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Dyslexia or Visual Dyslexia?

What’s the difference between visual dyslexia and dyslexia?  They both have some commonalities: Dyslexia and visual dyslexia are both information processing problems but have different causes. Different causes that require different interventions. Visual dyslexia is not an auditory or phonemic processing problem.

Visual Dyslexia

A visually dyslexic child does not have speech problems associated with dyslexia of mixing up words, rhyming or following directions. Their problems only show up when introduced to text, so the child may be a few years old before it is detected.

Moving words, missing, transposed or reversed letters and an assortment of other visual problems are what the visually dyslexic child has to battle. They will often complain about the words moving or they always look the same.

Their problems with reading are caused by trouble seeing what is written. With the use of specialised glasses, all the words on the page will be stable, uniform and in focus.  These glasses are the visual dyslexia solution to assist in reading issues. The sufferer will no longer have to slow down or stop to guess at words. This results in an immediate increase in reading speed, fluency, and accuracy and eliminates the stress and embarrassment involved. Spelling will also improve over time as having an accurate visual memory of words makes them easier to remember.

Dyslexia

The most common research-based theory of dyslexia is that it is a brain structure problem that interferes with processing the auditory and phonemic information in a normal manner.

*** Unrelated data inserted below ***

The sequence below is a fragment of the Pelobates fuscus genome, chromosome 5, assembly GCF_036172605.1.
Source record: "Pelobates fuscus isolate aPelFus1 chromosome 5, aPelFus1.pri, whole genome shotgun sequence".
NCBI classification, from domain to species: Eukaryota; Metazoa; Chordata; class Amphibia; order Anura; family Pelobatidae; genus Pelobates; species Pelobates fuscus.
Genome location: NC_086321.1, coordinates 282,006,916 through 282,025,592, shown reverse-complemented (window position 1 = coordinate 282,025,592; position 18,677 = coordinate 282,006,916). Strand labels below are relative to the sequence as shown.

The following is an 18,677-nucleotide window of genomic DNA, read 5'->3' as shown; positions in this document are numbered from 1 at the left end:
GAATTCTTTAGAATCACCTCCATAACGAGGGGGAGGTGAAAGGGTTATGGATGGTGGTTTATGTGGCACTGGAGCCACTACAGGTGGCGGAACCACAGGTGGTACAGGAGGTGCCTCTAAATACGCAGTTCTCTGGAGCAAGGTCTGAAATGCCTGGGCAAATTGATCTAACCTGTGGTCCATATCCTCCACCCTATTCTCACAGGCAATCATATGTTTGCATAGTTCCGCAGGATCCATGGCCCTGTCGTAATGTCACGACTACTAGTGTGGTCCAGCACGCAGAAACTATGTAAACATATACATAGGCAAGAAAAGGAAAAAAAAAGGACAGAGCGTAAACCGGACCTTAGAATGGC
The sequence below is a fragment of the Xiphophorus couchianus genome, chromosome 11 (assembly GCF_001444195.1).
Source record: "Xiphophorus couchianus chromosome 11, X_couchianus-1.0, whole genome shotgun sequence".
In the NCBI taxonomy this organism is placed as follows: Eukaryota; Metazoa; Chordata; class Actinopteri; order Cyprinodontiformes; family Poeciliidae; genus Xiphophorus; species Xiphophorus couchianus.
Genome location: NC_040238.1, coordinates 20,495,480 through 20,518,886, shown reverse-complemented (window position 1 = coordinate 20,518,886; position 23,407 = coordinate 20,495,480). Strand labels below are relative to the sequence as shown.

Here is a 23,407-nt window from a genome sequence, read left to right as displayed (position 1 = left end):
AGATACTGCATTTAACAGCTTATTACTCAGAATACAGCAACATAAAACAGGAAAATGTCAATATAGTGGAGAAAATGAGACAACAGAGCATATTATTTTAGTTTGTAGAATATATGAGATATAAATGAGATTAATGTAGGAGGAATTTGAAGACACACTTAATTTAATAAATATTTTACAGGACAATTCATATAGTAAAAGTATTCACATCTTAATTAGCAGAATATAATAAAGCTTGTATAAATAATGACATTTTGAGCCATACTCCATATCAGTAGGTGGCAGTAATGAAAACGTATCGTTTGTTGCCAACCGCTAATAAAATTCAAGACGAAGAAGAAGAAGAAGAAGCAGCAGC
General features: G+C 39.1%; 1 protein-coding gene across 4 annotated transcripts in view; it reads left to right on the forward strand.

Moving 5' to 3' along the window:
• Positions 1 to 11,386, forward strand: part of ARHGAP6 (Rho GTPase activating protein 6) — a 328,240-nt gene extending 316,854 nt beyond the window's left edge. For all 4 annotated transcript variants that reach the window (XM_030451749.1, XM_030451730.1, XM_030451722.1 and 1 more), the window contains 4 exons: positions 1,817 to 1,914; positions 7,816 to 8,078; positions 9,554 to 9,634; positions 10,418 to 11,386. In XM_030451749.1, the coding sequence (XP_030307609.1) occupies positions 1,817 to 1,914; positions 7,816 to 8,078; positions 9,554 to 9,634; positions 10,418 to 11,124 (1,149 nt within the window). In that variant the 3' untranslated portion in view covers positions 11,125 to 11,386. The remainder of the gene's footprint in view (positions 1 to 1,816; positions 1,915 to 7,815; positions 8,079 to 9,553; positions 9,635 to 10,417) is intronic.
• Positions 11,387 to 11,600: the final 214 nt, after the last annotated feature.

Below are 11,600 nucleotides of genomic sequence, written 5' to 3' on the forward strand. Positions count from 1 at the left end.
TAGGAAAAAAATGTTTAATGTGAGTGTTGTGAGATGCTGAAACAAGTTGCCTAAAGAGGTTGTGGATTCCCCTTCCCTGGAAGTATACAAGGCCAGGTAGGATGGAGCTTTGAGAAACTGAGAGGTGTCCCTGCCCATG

Problems with speech and comprehension of speech show up prior to exposure to reading. This can often be detected at a much earlier age than visual dyslexia. The child, who mixes up words, has trouble with rhyming and sometimes following directions may have dyslexia. The inaccurate processing of speech makes learning to read a battle which leads to poor fluency, accuracy, and comprehension. When asked, dyslexics report no problems seeing text.

So, what are the symptoms of visual dyslexia?

Much like this traffic sign, visual dyslexia symptoms are going to slow your reading speed. Visual dyslexia symptoms vary and are specific to the person. When visual dyslexia symptoms exist without other dyslexia problems, removing their visual problems allows normal reading.

Visual problems involving motion

  • Seeing words as if behind a waterfall or in snowing conditions.
  • Seeing letters as if they jitter (such as bouncing or moving back or forth).
  • Seeing words as if they seem to move below or above the page where only a few are in focus at any one time.
  • Seeing lines of text merge together
  • Text seems to flow like a river 

Visual stress causing a physical response

  • Headaches
  • Clenched teeth
  • Tightness in different locations
  • Sleepy feeling

Dyslexia occurs in children with normal vision and intelligence, often they are the child that is slow to start talking, learning new words slowly and a delay in learning to read. Most children with dyslexia can succeed in school with tutoring or a specialised education program. Treatment can help, but this condition can’t be cured.

Many people with dyslexia have overcome their problem to have amazing lives, like:

Tom Cruise grew up and succeeded despite poverty, frequent relocations, inadequate schooling, and dyslexia. Richard Branson, founder, and chairman of London-based Virgin Group, didn’t breeze through school. In fact, schooling was something of a nightmare for him. Bill Gates from Microsoft and Prince Harry also suffered from dyslexia.  Here’s a few more:

  • Henry Winkler, Actor
  • Steven Spielberg, Director
  • Mohammed Ali, World Heavyweight Campion Boxer
  • Anne Bancroft, Actress
  • Duncan Goodhew, Arctic Explorer
  • Magic Johnson, Basketball Hall of Famer
  • Bob May, Golfer

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